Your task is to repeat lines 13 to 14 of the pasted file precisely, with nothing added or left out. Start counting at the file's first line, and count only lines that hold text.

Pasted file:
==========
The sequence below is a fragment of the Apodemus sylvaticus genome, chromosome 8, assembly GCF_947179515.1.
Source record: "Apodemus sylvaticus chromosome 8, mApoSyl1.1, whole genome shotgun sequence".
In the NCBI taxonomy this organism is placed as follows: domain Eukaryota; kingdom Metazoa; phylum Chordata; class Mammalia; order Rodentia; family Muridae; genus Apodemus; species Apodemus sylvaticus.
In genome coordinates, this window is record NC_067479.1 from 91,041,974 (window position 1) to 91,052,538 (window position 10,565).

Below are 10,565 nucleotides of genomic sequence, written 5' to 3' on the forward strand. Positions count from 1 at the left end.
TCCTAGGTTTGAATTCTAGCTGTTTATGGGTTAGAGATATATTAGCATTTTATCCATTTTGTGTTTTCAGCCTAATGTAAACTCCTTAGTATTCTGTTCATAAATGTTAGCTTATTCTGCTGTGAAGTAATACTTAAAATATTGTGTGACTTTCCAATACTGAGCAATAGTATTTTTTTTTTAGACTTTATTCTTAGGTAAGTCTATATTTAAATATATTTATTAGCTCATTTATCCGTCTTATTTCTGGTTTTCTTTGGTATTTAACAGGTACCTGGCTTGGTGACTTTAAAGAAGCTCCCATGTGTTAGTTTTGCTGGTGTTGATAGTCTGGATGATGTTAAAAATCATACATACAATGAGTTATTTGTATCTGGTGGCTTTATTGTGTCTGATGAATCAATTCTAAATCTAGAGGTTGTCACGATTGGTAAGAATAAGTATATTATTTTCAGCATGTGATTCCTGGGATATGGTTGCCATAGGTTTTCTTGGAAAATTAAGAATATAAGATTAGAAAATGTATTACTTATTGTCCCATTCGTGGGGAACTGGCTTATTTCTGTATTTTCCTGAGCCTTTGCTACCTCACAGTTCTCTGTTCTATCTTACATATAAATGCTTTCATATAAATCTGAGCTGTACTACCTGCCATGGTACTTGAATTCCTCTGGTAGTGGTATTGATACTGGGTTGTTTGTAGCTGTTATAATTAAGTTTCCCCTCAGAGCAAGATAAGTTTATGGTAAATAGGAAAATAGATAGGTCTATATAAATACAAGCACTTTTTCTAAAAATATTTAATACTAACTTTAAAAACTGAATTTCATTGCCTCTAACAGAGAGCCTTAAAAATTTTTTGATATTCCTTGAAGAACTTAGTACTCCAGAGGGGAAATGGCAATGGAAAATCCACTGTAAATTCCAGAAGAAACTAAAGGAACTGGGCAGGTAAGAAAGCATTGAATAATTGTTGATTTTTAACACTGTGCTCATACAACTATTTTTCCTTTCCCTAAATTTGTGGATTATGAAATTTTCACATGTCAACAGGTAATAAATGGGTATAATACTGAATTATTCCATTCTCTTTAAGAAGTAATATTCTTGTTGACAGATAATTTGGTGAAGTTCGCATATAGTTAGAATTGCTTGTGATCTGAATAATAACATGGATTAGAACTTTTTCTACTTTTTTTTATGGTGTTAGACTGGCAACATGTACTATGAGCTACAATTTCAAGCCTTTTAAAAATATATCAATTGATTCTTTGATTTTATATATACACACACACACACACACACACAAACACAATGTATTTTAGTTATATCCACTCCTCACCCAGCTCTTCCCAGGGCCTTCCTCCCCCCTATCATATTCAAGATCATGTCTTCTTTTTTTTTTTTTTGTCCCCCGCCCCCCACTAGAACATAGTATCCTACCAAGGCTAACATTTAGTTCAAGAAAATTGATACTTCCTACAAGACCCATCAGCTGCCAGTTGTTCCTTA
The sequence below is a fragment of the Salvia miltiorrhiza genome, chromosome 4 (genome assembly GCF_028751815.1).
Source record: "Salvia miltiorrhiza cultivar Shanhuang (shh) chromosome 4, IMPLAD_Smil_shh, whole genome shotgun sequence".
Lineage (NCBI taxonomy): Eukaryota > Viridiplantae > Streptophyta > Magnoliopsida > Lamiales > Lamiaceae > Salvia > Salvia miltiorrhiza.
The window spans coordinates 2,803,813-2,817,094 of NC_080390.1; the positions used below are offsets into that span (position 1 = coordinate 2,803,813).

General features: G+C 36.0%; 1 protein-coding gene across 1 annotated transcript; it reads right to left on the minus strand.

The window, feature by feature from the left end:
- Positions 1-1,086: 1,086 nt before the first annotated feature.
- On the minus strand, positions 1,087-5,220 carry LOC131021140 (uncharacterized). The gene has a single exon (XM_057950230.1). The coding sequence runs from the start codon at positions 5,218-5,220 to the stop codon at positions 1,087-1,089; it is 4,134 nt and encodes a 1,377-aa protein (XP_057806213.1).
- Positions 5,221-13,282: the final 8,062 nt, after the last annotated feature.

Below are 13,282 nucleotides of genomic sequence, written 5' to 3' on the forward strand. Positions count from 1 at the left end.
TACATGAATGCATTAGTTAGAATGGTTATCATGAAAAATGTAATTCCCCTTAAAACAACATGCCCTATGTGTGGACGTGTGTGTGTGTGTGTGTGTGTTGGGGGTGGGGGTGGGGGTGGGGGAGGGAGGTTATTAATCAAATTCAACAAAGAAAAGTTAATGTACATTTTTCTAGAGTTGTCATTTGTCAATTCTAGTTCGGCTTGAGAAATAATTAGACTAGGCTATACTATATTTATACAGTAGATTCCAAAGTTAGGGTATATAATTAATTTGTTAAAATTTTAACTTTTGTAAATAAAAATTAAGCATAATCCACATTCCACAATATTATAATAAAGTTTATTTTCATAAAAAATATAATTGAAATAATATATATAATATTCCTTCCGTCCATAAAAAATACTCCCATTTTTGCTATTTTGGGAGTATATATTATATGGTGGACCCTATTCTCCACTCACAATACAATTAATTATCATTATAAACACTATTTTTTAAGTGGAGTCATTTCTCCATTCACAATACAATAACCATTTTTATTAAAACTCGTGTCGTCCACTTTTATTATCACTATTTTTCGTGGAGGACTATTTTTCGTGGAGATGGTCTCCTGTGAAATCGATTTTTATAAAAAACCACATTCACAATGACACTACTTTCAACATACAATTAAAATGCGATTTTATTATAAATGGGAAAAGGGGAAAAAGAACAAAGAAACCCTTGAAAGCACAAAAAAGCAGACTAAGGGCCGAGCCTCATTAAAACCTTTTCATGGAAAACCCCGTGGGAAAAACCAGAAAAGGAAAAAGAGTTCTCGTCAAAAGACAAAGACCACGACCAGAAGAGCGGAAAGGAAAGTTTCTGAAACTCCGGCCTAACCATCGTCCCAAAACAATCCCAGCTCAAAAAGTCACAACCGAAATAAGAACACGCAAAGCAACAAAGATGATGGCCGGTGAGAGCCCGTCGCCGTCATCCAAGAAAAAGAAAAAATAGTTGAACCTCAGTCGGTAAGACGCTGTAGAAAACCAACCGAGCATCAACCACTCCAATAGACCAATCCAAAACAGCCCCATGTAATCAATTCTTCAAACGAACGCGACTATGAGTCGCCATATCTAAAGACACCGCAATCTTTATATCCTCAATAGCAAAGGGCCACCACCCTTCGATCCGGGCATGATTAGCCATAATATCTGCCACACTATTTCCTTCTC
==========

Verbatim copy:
- Positions 1-1,086: 1,086 nt before the first annotated feature.
- On the minus strand, positions 1,087-5,220 carry LOC131021140 (uncharacterized). The gene has a single exon (XM_057950230.1). The coding sequence runs from the start codon at positions 5,218-5,220 to the stop codon at positions 1,087-1,089; it is 4,134 nt and encodes a 1,377-aa protein (XP_057806213.1).